Analytical community-based participatory research report based on the results of the study “Chemsex and drug use among MSM in Kyiv: new challenges”, 2017.

According to a bio-behavioral research conducted in Ukraine every two years with the support from the ICF “Alliance for Public Health”, men who have sex with men, is a group where the prevalence of HIV continues to grow. Thus, in Kyiv at the end of 2015 – the beginning of 2016, the prevalence of HIV among MSM was 15%.

According to the observations of social workers of the PO “ALLIANCE.GLOBAL”, that carries out outreach work through gay dating mobile applications, Internet web-sites, where sex workers’ ads are published, gay clubs and saunas in Kyiv, in recent years, the number of MSM who use different chemical substances in a non-injecting way (amphetamines, ecstasy, LSD, oxybutyrate, etc.) has significantly increased, which suggests that their sexual behavior becomes riskier and significantly increases the likelihood of HIV infection, viral hepatitis, and other STIs, both in terms of getting infection as well as transmitting the infection. To assess the drug scene, the risks of using chemical substances and the possible negative effects of sex under their influence in the context of the spread of HIV, viral hepatitis and other STIs, we conducted this study, the aim of which was to develop recommendations for more effective prevention of HIV infection, drug-related harm reduction and other related means and planning of specific services for subgroups of MSM who practice sex under the influence of chemical substances.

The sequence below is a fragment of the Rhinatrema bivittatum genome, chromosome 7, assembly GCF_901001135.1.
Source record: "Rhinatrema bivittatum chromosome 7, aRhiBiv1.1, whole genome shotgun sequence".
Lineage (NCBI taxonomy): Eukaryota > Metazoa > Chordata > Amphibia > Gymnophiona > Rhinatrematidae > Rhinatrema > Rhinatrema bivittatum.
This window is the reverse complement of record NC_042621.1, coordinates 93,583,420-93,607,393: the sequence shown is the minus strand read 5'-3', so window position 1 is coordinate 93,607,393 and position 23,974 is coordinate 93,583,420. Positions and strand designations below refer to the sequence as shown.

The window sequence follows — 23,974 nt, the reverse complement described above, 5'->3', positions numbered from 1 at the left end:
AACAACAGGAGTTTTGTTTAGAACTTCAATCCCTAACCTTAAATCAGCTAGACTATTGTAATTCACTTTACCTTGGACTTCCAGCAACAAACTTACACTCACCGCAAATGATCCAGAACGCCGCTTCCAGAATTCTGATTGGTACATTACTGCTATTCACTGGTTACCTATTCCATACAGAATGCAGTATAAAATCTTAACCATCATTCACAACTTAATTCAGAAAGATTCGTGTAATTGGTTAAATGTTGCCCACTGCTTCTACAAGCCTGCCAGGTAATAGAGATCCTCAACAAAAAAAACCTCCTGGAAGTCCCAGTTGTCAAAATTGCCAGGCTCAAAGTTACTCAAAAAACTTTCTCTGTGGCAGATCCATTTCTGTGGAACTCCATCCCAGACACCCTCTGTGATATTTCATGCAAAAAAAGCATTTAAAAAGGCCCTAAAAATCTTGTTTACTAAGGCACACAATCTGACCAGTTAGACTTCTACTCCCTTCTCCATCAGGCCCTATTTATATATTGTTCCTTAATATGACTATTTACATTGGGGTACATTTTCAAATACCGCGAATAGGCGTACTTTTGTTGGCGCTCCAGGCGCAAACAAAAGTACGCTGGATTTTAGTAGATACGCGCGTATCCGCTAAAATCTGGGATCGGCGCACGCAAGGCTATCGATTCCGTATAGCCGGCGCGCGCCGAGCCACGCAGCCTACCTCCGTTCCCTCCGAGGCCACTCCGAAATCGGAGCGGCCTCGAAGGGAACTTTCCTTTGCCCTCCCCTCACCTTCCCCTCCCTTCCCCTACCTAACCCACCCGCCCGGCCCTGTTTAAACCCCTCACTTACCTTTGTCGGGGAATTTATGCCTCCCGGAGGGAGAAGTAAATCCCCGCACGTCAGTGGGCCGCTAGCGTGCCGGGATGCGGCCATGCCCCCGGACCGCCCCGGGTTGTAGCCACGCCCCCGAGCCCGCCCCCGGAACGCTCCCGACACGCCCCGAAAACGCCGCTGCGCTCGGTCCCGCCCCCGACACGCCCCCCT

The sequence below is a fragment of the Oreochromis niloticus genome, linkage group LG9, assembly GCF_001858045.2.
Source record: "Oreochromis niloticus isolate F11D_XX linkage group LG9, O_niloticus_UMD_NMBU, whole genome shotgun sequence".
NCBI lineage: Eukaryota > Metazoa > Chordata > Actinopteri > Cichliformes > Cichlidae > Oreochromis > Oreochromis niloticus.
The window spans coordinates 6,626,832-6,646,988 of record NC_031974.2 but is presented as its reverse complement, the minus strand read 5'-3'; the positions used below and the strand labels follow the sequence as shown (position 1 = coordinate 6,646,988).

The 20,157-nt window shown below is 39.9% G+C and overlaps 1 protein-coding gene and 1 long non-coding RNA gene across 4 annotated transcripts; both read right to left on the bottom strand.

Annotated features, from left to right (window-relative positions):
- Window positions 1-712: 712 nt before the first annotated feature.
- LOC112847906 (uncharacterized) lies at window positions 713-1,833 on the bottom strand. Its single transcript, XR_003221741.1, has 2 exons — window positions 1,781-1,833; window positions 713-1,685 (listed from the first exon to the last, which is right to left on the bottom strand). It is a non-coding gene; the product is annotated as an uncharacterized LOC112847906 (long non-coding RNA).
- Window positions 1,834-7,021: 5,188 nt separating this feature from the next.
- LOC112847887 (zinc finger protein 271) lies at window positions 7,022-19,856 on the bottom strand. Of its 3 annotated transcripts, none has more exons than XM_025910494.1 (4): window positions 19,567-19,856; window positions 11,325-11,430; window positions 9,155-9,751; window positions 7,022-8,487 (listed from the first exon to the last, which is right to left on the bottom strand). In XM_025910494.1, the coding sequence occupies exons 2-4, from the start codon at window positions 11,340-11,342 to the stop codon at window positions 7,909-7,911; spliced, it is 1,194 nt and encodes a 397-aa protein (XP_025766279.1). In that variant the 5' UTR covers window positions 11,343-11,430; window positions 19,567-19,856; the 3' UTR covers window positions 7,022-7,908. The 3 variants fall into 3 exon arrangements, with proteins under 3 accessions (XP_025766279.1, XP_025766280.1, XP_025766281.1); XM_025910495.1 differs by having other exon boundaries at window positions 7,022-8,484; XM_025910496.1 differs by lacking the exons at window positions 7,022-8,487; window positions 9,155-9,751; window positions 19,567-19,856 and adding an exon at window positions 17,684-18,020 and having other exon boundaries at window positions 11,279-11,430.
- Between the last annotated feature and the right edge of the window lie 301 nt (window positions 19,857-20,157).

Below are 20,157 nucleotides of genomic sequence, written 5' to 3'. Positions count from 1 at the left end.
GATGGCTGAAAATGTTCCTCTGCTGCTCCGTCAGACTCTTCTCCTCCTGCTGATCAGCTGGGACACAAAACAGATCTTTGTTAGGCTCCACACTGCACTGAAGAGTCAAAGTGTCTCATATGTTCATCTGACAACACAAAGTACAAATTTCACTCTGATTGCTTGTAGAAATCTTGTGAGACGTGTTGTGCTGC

The purpose of the research is to study how the use of drugs, psychotropic substances and / or certain medications affects sexual behavior and mental health of MSM and how to minimize the risk of transmitting infections, in particular, HIV.